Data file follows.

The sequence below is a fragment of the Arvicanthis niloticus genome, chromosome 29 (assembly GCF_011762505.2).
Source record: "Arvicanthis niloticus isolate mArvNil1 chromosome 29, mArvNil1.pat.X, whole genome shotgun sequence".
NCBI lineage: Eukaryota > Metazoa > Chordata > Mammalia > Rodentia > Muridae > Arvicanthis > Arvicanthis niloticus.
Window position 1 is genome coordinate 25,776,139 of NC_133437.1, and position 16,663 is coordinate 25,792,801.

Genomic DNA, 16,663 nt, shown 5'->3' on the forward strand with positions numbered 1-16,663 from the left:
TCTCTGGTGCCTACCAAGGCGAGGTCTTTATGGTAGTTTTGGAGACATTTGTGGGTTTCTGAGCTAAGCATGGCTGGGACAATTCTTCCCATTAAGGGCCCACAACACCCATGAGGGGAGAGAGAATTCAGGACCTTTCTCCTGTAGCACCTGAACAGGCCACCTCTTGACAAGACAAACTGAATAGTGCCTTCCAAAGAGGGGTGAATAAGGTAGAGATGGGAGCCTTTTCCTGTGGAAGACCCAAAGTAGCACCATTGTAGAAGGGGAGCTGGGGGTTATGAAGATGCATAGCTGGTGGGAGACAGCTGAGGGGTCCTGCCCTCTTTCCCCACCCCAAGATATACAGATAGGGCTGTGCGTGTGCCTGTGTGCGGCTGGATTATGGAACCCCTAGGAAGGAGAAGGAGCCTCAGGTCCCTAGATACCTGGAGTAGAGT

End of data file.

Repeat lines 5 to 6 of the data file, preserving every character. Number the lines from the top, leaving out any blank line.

Genomic DNA, 16,663 nt, shown 5'->3' on the forward strand with positions numbered 1-16,663 from the left:
TCTCTGGTGCCTACCAAGGCGAGGTCTTTATGGTAGTTTTGGAGACATTTGTGGGTTTCTGAGCTAAGCATGGCTGGGACAATTCTTCCCATTAAGGGCCCACAACACCCATGAGGGGAGAGAGAATTCAGGACCTTTCTCCTGTAGCACCTGAACAGGCCACCTCTTGACAAGACAAACTGAATAGTGCCTTCCAAAGAGGGGTGAATAAGGTAGAGATGGGAGCCTTTTCCTGTGGAAGACCCAAAGTAGCACCATTGTAGAAGGGGAGCTGGGGGTTATGAAGATGCATAGCTGGTGGGAGACAGCTGAGGGGTCCTGCCCTCTTTCCCCACCCCAAGATATACAGATAGGGCTGTGCGTGTGCCTGTGTGCGGCTGGATTATGGAACCCCTAGGAAGGAGAAGGAGCCTCAGGTCCCTAGATACCTGGAGTAGAGT